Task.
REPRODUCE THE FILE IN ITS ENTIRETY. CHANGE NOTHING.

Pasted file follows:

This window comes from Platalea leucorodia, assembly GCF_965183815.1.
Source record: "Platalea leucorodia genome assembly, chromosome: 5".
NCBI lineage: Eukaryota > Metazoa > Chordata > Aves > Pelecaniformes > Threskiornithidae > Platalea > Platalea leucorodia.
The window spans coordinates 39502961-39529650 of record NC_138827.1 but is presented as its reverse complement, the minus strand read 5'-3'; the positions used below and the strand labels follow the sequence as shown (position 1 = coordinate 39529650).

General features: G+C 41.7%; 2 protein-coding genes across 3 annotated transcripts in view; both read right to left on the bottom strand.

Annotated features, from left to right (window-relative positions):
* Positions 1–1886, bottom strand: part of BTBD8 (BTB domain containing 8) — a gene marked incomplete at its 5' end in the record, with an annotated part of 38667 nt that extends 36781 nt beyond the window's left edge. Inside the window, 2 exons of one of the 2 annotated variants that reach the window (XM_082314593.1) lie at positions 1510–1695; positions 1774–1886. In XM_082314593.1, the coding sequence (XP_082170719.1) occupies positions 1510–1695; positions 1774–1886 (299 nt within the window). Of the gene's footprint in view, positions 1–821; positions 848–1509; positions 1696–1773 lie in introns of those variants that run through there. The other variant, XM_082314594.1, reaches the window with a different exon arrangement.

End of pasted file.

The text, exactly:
This window comes from Platalea leucorodia, assembly GCF_965183815.1.
Source record: "Platalea leucorodia genome assembly, chromosome: 5".
NCBI lineage: Eukaryota > Metazoa > Chordata > Aves > Pelecaniformes > Threskiornithidae > Platalea > Platalea leucorodia.
The window spans coordinates 39502961-39529650 of record NC_138827.1 but is presented as its reverse complement, the minus strand read 5'-3'; the positions used below and the strand labels follow the sequence as shown (position 1 = coordinate 39529650).

General features: G+C 41.7%; 2 protein-coding genes across 3 annotated transcripts in view; both read right to left on the bottom strand.

Annotated features, from left to right (window-relative positions):
* Positions 1–1886, bottom strand: part of BTBD8 (BTB domain containing 8) — a gene marked incomplete at its 5' end in the record, with an annotated part of 38667 nt that extends 36781 nt beyond the window's left edge. Inside the window, 2 exons of one of the 2 annotated variants that reach the window (XM_082314593.1) lie at positions 1510–1695; positions 1774–1886. In XM_082314593.1, the coding sequence (XP_082170719.1) occupies positions 1510–1695; positions 1774–1886 (299 nt within the window). Of the gene's footprint in view, positions 1–821; positions 848–1509; positions 1696–1773 lie in introns of those variants that run through there. The other variant, XM_082314594.1, reaches the window with a different exon arrangement.